It used to be the normal practice to have specialists raising dairy calves at different stages (hutches, growers and backgrounders) that had the needed facilities, labor and feedstuffs that would grow and prepare the calves for the next stage of production. There were still health challenges with these calves, but for the most part, dairy calves went through a system under the supervision of specialists who did a great job of being able to address their high-risk status.

The appeal to owning these calves through the whole production chain has led to a lot of beef cross calves being forced into existing production systems that commonly don’t have the labor, facilities or feedstuffs a traditional dairy calf would receive. Making calves fit into existing production systems can lead to higher morbidity (respiratory and digestive) and mortality, as well as cause additional throughput challenges at the packing plant. Oversimplifying things, dairy calves were raised under specialist systems, whereas a lot of beef cross calves are raised under generalized systems that feed calves from 300 pounds up to finish.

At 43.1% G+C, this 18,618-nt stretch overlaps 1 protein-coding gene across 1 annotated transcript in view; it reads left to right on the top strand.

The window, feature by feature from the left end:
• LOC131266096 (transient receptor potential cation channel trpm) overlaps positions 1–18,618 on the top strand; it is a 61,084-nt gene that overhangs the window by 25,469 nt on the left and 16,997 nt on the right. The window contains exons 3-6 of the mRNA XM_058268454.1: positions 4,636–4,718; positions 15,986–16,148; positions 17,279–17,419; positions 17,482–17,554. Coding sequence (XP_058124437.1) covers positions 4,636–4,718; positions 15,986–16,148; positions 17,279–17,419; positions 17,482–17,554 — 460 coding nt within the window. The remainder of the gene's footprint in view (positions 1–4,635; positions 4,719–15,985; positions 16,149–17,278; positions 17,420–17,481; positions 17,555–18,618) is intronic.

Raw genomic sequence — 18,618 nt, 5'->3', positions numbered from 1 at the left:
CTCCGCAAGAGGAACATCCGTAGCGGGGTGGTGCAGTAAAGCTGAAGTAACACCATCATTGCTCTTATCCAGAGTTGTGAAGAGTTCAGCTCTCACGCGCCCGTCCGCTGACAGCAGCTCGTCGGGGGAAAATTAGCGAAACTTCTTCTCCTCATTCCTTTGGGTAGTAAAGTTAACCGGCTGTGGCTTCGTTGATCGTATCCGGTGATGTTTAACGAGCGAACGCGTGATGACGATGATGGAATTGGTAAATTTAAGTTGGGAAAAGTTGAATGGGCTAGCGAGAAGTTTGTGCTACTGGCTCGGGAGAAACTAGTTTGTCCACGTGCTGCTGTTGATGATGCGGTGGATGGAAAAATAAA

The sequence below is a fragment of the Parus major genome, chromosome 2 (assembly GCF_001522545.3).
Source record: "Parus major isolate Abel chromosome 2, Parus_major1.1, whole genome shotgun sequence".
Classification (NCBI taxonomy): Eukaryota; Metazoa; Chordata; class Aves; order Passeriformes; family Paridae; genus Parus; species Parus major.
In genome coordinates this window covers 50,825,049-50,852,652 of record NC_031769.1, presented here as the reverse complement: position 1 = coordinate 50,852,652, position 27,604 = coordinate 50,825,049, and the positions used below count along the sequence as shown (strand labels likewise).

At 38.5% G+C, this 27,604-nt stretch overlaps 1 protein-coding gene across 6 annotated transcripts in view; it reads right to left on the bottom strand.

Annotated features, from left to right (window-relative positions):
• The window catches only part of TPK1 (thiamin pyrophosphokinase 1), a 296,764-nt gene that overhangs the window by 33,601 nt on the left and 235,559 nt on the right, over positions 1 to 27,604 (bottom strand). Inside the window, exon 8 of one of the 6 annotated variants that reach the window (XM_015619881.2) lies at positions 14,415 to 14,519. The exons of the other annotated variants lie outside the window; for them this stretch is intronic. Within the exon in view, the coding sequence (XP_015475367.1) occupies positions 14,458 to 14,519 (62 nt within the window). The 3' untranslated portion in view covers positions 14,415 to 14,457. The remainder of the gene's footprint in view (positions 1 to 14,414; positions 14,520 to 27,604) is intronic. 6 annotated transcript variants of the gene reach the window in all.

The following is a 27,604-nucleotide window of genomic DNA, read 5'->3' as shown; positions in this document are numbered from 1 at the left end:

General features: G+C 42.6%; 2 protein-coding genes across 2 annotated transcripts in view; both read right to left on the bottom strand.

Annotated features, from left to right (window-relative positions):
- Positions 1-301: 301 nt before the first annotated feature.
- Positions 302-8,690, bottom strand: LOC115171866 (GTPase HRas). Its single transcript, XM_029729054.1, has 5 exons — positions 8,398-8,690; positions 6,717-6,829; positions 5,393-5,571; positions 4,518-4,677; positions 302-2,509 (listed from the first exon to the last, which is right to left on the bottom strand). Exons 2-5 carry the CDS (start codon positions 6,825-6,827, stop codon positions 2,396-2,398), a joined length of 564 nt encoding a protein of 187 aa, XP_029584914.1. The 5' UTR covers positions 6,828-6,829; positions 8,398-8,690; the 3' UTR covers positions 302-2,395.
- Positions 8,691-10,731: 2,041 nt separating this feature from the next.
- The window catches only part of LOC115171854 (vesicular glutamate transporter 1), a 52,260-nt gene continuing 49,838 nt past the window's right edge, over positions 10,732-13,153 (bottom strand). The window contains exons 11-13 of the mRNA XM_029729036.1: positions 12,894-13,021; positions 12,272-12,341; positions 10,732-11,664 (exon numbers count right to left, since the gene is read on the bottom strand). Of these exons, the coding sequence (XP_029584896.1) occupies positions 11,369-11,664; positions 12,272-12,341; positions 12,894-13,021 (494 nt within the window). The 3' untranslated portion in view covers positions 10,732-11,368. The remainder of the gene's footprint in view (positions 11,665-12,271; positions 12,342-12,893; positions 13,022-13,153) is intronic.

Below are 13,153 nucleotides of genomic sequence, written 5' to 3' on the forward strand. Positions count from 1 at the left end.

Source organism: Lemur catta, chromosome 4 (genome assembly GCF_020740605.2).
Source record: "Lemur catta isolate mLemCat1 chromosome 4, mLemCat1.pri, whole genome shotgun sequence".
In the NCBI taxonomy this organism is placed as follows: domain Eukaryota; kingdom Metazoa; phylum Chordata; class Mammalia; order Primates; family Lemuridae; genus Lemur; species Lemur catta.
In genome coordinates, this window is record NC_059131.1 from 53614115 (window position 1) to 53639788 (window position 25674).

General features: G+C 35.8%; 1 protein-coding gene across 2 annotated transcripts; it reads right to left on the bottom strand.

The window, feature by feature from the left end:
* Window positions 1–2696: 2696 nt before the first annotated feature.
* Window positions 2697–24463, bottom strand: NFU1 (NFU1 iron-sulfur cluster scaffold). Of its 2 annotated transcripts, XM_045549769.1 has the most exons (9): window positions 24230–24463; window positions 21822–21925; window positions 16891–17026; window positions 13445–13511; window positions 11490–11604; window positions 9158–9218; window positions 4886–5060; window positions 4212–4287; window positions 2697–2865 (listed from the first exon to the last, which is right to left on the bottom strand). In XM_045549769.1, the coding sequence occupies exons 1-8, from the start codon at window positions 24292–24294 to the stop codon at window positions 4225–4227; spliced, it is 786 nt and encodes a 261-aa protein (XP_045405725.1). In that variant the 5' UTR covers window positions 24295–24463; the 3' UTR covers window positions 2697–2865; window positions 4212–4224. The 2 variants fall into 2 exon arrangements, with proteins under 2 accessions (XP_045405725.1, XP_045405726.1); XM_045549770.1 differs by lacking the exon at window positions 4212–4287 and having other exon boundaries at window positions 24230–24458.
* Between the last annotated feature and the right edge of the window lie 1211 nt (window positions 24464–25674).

Raising young dairy-beef cross calves offers several challenges many in the beef industry had not had to consider before the spike in beef-on-dairy breeding in the past five years. Photo courtesy of Diamond V.

Yield and throughput are the drivers at the packing plant

Packers have been quite welcoming of the beef cross calves into the beef industry because they have some attributes that dairy cattle do not. First, most of the beef bulls being utilized are black-hided, and the resulting offspring are also black. A whole population of cattle that were previously ineligible now qualify for branded meat programs that reward premiums that have a black-hided specification.